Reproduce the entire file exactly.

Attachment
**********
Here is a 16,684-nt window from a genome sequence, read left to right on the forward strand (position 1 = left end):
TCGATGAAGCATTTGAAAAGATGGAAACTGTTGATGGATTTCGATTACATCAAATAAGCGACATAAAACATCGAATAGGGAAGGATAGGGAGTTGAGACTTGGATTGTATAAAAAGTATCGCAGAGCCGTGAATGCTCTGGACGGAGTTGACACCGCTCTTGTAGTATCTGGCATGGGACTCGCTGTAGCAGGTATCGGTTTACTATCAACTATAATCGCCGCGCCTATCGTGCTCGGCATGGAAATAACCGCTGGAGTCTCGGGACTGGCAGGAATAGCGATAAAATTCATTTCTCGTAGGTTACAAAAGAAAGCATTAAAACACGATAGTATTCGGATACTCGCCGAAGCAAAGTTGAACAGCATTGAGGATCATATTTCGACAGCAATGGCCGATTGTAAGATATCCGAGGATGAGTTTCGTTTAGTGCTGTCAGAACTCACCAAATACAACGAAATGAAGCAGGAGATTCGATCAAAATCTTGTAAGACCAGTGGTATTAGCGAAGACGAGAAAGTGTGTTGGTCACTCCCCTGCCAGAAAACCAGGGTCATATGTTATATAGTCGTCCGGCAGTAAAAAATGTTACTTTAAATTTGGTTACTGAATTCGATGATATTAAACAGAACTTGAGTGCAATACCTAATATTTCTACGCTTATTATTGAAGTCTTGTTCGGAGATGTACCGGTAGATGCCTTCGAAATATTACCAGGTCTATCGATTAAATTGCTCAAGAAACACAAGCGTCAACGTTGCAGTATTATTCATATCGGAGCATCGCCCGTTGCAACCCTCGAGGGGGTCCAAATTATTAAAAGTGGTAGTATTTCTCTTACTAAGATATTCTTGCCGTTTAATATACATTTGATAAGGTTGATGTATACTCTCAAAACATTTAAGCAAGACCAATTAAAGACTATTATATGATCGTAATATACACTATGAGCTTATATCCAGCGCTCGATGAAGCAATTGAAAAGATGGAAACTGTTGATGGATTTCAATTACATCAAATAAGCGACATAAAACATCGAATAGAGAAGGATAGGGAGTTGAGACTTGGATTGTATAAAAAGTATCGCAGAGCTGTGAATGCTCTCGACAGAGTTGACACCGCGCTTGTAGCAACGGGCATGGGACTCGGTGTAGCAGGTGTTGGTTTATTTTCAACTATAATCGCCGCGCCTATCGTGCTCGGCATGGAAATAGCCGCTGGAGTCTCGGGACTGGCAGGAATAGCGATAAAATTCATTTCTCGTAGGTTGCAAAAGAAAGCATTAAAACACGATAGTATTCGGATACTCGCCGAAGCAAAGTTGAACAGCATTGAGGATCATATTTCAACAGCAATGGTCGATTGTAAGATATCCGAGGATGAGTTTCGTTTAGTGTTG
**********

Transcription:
Here is a 16,684-nt window from a genome sequence, read left to right on the forward strand (position 1 = left end):
TCGATGAAGCATTTGAAAAGATGGAAACTGTTGATGGATTTCGATTACATCAAATAAGCGACATAAAACATCGAATAGGGAAGGATAGGGAGTTGAGACTTGGATTGTATAAAAAGTATCGCAGAGCCGTGAATGCTCTGGACGGAGTTGACACCGCTCTTGTAGTATCTGGCATGGGACTCGCTGTAGCAGGTATCGGTTTACTATCAACTATAATCGCCGCGCCTATCGTGCTCGGCATGGAAATAACCGCTGGAGTCTCGGGACTGGCAGGAATAGCGATAAAATTCATTTCTCGTAGGTTACAAAAGAAAGCATTAAAACACGATAGTATTCGGATACTCGCCGAAGCAAAGTTGAACAGCATTGAGGATCATATTTCGACAGCAATGGCCGATTGTAAGATATCCGAGGATGAGTTTCGTTTAGTGCTGTCAGAACTCACCAAATACAACGAAATGAAGCAGGAGATTCGATCAAAATCTTGTAAGACCAGTGGTATTAGCGAAGACGAGAAAGTGTGTTGGTCACTCCCCTGCCAGAAAACCAGGGTCATATGTTATATAGTCGTCCGGCAGTAAAAAATGTTACTTTAAATTTGGTTACTGAATTCGATGATATTAAACAGAACTTGAGTGCAATACCTAATATTTCTACGCTTATTATTGAAGTCTTGTTCGGAGATGTACCGGTAGATGCCTTCGAAATATTACCAGGTCTATCGATTAAATTGCTCAAGAAACACAAGCGTCAACGTTGCAGTATTATTCATATCGGAGCATCGCCCGTTGCAACCCTCGAGGGGGTCCAAATTATTAAAAGTGGTAGTATTTCTCTTACTAAGATATTCTTGCCGTTTAATATACATTTGATAAGGTTGATGTATACTCTCAAAACATTTAAGCAAGACCAATTAAAGACTATTATATGATCGTAATATACACTATGAGCTTATATCCAGCGCTCGATGAAGCAATTGAAAAGATGGAAACTGTTGATGGATTTCAATTACATCAAATAAGCGACATAAAACATCGAATAGAGAAGGATAGGGAGTTGAGACTTGGATTGTATAAAAAGTATCGCAGAGCTGTGAATGCTCTCGACAGAGTTGACACCGCGCTTGTAGCAACGGGCATGGGACTCGGTGTAGCAGGTGTTGGTTTATTTTCAACTATAATCGCCGCGCCTATCGTGCTCGGCATGGAAATAGCCGCTGGAGTCTCGGGACTGGCAGGAATAGCGATAAAATTCATTTCTCGTAGGTTGCAAAAGAAAGCATTAAAACACGATAGTATTCGGATACTCGCCGAAGCAAAGTTGAACAGCATTGAGGATCATATTTCAACAGCAATGGTCGATTGTAAGATATCCGAGGATGAGTTTCGTTTAGTGTTG